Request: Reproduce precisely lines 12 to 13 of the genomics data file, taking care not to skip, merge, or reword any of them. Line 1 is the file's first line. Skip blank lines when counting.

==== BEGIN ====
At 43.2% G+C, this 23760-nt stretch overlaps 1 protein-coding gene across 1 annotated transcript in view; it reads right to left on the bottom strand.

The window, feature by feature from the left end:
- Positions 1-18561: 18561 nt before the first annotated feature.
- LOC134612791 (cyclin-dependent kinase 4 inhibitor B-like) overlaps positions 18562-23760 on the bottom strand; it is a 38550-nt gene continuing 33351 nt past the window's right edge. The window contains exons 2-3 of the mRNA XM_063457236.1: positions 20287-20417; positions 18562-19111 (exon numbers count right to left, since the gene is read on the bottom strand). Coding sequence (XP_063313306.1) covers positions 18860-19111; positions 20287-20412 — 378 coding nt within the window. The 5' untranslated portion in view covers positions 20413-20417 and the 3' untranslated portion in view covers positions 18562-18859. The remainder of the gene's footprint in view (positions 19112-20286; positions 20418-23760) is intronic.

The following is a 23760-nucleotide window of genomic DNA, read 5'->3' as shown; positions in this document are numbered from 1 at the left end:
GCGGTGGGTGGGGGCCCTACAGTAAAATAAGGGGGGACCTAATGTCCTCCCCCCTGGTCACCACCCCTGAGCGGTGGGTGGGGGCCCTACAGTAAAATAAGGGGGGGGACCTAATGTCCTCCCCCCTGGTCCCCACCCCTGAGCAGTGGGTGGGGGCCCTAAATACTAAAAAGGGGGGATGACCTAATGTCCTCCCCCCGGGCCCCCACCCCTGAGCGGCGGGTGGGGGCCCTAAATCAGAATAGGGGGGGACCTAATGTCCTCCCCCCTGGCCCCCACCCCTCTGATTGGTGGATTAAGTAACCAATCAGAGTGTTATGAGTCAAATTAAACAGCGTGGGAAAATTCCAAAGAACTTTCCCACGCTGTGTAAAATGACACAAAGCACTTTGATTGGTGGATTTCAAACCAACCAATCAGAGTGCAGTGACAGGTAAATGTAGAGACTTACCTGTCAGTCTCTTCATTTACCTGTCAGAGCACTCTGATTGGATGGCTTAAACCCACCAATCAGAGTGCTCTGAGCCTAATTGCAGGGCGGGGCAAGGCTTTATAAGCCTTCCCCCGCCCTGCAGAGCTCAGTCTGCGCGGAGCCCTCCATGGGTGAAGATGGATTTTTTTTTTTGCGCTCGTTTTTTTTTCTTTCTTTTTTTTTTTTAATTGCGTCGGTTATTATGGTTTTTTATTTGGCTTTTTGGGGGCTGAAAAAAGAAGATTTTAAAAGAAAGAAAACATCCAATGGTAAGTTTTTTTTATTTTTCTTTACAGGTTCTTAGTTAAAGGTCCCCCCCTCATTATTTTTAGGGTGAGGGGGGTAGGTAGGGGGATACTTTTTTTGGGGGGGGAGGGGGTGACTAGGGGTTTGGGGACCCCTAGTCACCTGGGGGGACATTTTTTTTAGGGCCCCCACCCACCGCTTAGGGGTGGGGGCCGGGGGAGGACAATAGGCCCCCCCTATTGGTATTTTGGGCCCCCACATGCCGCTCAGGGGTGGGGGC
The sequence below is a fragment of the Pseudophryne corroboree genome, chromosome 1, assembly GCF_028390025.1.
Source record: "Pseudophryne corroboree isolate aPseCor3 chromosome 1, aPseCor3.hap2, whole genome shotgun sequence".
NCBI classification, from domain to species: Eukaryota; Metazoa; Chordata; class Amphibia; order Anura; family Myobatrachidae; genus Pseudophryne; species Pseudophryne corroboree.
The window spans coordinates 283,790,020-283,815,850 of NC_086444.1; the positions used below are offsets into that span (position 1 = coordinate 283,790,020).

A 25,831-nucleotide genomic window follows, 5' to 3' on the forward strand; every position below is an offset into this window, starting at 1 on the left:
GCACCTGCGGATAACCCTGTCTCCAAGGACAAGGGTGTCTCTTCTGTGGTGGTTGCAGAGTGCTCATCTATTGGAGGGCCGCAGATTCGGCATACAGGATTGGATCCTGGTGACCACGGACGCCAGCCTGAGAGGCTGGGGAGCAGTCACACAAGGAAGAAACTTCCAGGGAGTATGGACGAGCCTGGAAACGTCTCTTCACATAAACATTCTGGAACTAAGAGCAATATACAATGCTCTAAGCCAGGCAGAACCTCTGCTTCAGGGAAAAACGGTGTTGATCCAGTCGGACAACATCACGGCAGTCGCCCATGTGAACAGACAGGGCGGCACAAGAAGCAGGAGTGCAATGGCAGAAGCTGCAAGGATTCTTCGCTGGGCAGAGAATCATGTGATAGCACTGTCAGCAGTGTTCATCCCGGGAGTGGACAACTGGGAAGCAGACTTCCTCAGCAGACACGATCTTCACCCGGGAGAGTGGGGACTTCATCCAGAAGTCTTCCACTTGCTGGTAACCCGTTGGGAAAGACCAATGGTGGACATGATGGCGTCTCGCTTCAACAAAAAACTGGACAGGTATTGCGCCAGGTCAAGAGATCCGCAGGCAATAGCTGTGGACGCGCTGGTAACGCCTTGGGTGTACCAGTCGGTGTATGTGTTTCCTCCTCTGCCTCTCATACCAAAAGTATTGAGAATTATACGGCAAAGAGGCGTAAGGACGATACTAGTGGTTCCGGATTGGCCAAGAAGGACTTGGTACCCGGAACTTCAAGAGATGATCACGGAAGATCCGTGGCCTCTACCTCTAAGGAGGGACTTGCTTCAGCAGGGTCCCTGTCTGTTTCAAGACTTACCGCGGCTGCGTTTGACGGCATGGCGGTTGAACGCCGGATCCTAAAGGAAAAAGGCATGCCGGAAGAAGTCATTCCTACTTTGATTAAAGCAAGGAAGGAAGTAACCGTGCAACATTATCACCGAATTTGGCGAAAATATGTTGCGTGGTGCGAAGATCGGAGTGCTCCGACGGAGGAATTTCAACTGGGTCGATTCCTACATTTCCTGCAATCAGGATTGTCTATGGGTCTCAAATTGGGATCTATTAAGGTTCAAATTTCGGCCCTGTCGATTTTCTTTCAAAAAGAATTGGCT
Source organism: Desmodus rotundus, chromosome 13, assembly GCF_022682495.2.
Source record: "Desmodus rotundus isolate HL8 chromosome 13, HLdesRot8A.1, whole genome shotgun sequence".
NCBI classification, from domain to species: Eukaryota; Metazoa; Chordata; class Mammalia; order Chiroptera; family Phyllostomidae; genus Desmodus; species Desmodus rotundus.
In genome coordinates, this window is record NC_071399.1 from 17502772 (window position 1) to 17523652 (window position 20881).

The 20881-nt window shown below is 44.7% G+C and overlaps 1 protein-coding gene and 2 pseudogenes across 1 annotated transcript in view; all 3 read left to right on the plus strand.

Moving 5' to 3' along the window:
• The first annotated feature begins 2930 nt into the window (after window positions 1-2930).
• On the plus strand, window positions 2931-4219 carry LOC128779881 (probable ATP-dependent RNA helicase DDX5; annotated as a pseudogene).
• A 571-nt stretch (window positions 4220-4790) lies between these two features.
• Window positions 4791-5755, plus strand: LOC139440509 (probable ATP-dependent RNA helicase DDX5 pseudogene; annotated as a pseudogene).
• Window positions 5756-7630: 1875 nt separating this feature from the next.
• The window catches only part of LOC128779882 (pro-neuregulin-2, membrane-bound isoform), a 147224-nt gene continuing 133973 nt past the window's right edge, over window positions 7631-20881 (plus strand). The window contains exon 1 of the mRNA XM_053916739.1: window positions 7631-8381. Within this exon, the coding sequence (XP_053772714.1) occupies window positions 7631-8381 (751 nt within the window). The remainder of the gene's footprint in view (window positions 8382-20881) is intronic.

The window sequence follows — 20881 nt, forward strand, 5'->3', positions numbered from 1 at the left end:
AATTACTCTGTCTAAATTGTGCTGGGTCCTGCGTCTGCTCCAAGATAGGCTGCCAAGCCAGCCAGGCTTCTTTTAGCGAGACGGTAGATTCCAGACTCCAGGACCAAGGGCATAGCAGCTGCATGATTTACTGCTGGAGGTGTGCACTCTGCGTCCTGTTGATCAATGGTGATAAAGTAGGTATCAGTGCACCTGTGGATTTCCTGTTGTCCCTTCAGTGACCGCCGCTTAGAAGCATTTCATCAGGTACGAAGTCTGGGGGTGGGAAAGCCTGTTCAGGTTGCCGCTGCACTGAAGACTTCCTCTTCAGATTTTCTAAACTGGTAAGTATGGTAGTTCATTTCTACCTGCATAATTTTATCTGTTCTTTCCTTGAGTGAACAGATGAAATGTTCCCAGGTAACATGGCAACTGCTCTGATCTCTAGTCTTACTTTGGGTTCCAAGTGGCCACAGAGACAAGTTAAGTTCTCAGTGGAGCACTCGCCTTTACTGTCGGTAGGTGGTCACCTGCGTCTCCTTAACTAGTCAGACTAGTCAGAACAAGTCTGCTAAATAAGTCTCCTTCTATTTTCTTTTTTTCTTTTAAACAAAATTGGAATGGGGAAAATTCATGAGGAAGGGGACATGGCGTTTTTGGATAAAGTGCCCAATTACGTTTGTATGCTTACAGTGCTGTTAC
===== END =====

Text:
GCACCTGCGGATAACCCTGTCTCCAAGGACAAGGGTGTCTCTTCTGTGGTGGTTGCAGAGTGCTCATCTATTGGAGGGCCGCAGATTCGGCATACAGGATTGGATCCTGGTGACCACGGACGCCAGCCTGAGAGGCTGGGGAGCAGTCACACAAGGAAGAAACTTCCAGGGAGTATGGACGAGCCTGGAAACGTCTCTTCACATAAACATTCTGGAACTAAGAGCAATATACAATGCTCTAAGCCAGGCAGAACCTCTGCTTCAGGGAAAAACGGTGTTGATCCAGTCGGACAACATCACGGCAGTCGCCCATGTGAACAGACAGGGCGGCACAAGAAGCAGGAGTGCAATGGCAGAAGCTGCAAGGATTCTTCGCTGGGCAGAGAATCATGTGATAGCACTGTCAGCAGTGTTCATCCCGGGAGTGGACAACTGGGAAGCAGACTTCCTCAGCAGACACGATCTTCACCCGGGAGAGTGGGGACTTCATCCAGAAGTCTTCCACTTGCTGGTAACCCGTTGGGAAAGACCAATGGTGGACATGATGGCGTCTCGCTTCAACAAAAAACTGGACAGGTATTGCGCCAGGTCAAGAGATCCGCAGGCAATAGCTGTGGACGCGCTGGTAACGCCTTGGGTGTACCAGTCGGTGTATGTGTTTCCTCCTCTGCCTCTCATACCAAAAGTATTGAGAATTATACGGCAAAGAGGCGTAAGGACGATACTAGTGGTTCCGGATTGGCCAAGAAGGACTTGGTACCCGGAACTTCAAGAGATGATCACGGAAGATCCGTGGCCTCTACCTCTAAGGAGGGACTTGCTTCAGCAGGGTCCCTGTCTGTTTCAAGACTTACCGCGGCTGCGTTTGACGGCATGGCGGTTGAACGCCGGATCCTAAAGGAAAAAGGCATGCCGGAAGAAGTCATTCCTACTTTGATTAAAGCAAGGAAGGAAGTAACCGTGCAACATTATCACCGAATTTGGCGAAAATATGTTGCGTGGTGCGAAGATCGGAGTGCTCCGACGGAGGAATTTCAACTGGGTCGATTCCTACATTTCCTGCAATCAGGATTGTCTATGGGTCTCAAATTGGGATCTATTAAGGTTCAAATTTCGGCCCTGTCGATTTTCTTTCAAAAAGAATTGGCT
Source organism: Desmodus rotundus, chromosome 13, assembly GCF_022682495.2.